Ever since the dawn of commercial flying, overbooking (denied boarding) has been at the forefront of the bane of many passengers’ experiences. Recently, more than 100 passengers were unable to board a Genting Dream cruise ship due to overbooking. According to the Consumers Association of Singapore (Case)’s response to Straits Times, there have been 3 complaints related to overbooking so far in 2022. This is already higher than the past two years which had 2 such complaints in 2020 and 2021 combined.
What Is Overbooking?
Overbooking is when operators sell more bookings than they have the capacity for. It is used to control cancellations and no-shows, yet to maintain profitability. Airlines and cruises have the same “product” to sell, which are seats on a vehicle. Once depart from their ports, the seats cannot be sold again until arrival at their destination. Thus, airlines and cruises are incentivised to sell all of them before departure.
Complicated algorithms, mathematical equations and various external data are used to determine the probability of cancellations to determine to what level an airline should overbook per flight. The results will determine the number of allowable tickets to be sold more than the number of seats available.
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Overbooking Is Common Practice In The Airline Industry
According to the International Air Transport Association (IATA), airlines are allowed the practice of overbooking as it allows better flexibility in securing and maximising flight efficiency. The U.S. Department of Transport also states that overbooking or “bumping” is not illegal. By having the ability to overbook, airlines can score further profit in the event of a no-show or cancellation.
For example, if there are 10 seats on a plane and a ticket for each seat costs $10. If everyone shows up, the total revenue will be $100. If the operational cost for the flight is $80 for example, the total profit for that flight will be $20.
That, however, is the perfect scenario. What usually happens is that passengers will cancel or not turn up. Using the same example, if 1 passenger cancelled and the airline is unable to fill that seat in time, the total revenue for the flight will be $90. This further reduces the airlines’ profit by 50% ($10).
Now, if overbooking is practised (using the same example), with the 10 available seats, the airline instead puts out 11 tickets – fully sold. If 1 passenger cancels just like before, the airline will now make $20 in profit – which is the same in a perfect scenario. Multiply that with hundreds of flights a day for a single airline and multiply the number of seats, and you get the bigger picture of why airlines need to practice overbooking in order to maintain profitability.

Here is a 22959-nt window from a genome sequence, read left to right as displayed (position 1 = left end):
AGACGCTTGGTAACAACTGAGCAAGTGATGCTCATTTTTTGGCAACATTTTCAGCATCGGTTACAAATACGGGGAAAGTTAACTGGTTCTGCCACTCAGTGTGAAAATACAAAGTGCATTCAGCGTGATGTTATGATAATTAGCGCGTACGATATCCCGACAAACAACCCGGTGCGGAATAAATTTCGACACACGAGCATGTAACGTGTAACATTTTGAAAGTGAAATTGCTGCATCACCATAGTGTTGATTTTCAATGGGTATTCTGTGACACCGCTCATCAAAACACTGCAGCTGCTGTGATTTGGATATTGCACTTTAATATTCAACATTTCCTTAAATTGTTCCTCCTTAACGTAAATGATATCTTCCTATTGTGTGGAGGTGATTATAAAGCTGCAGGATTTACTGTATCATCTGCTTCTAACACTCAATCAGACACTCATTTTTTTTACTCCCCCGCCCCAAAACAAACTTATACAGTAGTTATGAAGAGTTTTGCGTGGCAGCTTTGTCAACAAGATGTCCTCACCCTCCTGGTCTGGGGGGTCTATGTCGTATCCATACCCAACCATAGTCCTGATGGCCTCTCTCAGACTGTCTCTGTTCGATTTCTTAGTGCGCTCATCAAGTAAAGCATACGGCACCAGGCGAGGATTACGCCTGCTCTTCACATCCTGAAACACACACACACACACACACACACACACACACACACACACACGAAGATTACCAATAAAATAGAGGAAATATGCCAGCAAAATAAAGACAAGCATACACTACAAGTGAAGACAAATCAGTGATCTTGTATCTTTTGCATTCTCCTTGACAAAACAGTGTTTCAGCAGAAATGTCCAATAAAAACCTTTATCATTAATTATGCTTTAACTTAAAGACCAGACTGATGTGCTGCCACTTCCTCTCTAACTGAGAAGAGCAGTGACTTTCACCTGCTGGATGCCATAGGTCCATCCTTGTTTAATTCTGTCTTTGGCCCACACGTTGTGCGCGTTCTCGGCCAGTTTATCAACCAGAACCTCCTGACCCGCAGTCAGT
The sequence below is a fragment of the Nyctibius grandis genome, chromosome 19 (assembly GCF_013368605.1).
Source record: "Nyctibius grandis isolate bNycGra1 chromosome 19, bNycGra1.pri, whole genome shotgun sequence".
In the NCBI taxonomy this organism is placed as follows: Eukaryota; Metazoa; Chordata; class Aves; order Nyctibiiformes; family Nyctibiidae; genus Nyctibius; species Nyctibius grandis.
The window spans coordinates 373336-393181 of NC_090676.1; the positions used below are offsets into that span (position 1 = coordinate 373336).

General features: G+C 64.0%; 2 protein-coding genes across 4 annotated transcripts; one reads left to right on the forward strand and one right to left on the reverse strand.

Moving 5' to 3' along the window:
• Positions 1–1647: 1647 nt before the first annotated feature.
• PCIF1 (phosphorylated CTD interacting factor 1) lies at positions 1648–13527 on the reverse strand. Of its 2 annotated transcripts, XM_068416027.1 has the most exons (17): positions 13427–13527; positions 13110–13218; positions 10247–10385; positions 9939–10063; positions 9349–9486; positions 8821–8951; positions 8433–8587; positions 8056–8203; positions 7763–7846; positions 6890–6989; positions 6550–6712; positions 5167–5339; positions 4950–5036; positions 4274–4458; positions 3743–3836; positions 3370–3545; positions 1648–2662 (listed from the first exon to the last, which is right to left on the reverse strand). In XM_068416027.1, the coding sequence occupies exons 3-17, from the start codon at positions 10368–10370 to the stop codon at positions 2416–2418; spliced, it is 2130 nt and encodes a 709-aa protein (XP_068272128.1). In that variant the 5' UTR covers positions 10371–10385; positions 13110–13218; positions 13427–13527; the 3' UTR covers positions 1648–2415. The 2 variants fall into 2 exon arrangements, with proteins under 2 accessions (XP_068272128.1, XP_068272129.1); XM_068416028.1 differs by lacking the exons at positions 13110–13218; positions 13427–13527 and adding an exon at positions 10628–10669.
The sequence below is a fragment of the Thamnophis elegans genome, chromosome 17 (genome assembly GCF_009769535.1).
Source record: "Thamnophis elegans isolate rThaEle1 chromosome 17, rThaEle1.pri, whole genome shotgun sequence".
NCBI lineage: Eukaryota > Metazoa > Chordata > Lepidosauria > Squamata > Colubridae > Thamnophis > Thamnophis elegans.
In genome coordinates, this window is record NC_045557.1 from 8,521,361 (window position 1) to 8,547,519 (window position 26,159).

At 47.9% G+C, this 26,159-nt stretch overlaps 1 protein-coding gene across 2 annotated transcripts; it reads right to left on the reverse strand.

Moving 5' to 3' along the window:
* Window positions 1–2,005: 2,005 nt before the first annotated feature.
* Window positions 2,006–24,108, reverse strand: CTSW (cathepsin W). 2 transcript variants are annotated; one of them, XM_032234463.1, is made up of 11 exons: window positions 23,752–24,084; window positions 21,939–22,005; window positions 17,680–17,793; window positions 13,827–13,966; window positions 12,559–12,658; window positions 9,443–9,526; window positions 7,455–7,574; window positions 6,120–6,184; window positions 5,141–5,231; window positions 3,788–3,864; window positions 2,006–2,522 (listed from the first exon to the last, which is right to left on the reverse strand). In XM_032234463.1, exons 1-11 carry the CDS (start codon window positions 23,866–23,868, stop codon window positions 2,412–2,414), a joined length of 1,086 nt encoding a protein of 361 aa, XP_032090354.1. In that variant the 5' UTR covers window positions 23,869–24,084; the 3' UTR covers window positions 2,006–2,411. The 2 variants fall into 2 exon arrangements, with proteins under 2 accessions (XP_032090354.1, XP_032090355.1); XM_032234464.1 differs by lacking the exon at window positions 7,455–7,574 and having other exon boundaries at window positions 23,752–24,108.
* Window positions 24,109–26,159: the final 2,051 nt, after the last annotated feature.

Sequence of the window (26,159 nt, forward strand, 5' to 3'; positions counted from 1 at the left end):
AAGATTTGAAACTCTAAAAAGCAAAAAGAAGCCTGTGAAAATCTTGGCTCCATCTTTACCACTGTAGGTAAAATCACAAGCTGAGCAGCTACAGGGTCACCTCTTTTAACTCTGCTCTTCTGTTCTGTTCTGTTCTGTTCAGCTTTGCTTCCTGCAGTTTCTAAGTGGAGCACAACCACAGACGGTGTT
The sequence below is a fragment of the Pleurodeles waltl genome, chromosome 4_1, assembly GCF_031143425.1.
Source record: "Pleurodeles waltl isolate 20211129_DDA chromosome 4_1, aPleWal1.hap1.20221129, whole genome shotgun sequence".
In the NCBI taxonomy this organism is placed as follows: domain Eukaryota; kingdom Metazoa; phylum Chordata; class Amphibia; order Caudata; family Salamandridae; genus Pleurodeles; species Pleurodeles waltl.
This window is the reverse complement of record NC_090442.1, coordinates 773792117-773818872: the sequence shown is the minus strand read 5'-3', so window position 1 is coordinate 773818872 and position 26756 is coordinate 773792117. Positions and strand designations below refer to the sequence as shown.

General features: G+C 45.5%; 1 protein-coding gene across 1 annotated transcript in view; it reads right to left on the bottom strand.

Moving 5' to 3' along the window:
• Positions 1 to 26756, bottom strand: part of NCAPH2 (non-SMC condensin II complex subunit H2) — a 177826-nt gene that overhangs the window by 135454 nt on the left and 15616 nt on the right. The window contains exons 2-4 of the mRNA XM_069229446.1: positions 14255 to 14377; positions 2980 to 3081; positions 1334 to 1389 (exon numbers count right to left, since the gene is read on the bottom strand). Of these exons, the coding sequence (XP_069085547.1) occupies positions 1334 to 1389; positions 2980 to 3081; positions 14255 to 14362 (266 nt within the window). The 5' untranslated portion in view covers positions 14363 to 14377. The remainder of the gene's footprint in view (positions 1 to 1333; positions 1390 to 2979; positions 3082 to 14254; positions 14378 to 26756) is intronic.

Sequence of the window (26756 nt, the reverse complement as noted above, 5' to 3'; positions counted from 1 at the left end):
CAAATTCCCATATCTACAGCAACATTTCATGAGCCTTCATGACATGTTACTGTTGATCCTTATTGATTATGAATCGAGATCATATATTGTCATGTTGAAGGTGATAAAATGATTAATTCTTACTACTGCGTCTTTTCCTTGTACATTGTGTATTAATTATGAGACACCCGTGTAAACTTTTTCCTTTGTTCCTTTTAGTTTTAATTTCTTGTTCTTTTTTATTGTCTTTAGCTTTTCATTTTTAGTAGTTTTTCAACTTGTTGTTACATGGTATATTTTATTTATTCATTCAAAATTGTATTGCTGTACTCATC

This is a simplistic explanation – in real life, airlines use complex mathematical models to determine the probability of events. Similar to airlines, cruise operators also use overbooking to maximise their booking and maintain profitability.
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Overbooking Is Not Always A Bad Thing
While most consumers think of overbooking as a way for airlines to profit (or even take advantage of consumers) by selling more seats than what is available, overbooking actually allows airlines to stay competitive to bring you better value at a lower cost, to retain (and even improve) their market share.
Using the same example as before, if out of the 10 seats, 2 cancelled and you wanted to book the same flight, but being the 11th person, you were denied a chance to purchase. However, with the overbooking policy, you would now get a chance to be on that flight (of course the caveat will be the proper calculation the airline had to do to make sure the probability of overbooking is low)
Profit margins for flights are low, at an average of about 13.3%. especially for airlines that have hundreds of routes – every penny saved is a dollar earned. If overbooking was illegal, airlines might impose stricter booking terms and conditions, and tighten restrictions on the tickets themselves. You might now not be able to cancel a ticket within a period and get a full refund from it, change seats or change the dates of the flight.
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What You Can Do If You Have Been Bumped Due To Overbooking
Singapore does not regulate overbooking currently. According to the Consumer Association of Singapore (CASE), “an air ticket is a private contract between a passenger and an airline.” This means that for whatever reason, a passenger will need to settle the dispute with the airline directly. CASE can only assist but not solve the dispute directly. However, there are things you can do before you get bumped.
Always remember to purchase travel insurance before travelling. Travelling insurance covers more than just the cancellation of your ticket. Do make sure you understand the terms and conditions of the travel insurance plan before you make a purchase, and of course, always protect yourself.
Additionally, always read a cruise or an airline’s Conditions of Carriage that states the perimeters and requirements of your travel. It will state the compensation if you are to be bumped.
No Current Regulations But This May Be Reviewed In The Future
Overbooking does benefit both passengers and airline or cruise operators. However, there is also a limit to which a carrier should not be allowed to overbook. Both the U.S.A. and the E.U. have policies in place to protect the customer in the event of overbooking.
Singapore does not have any current regulations on overbooking. Fortunately, instances of overbooking causing severe problems are rare in Singapore thus far. However, this may change in the future if overbooking becomes more of an issue as demand outstrips supply, as advocated by Case president Melvin Yong.
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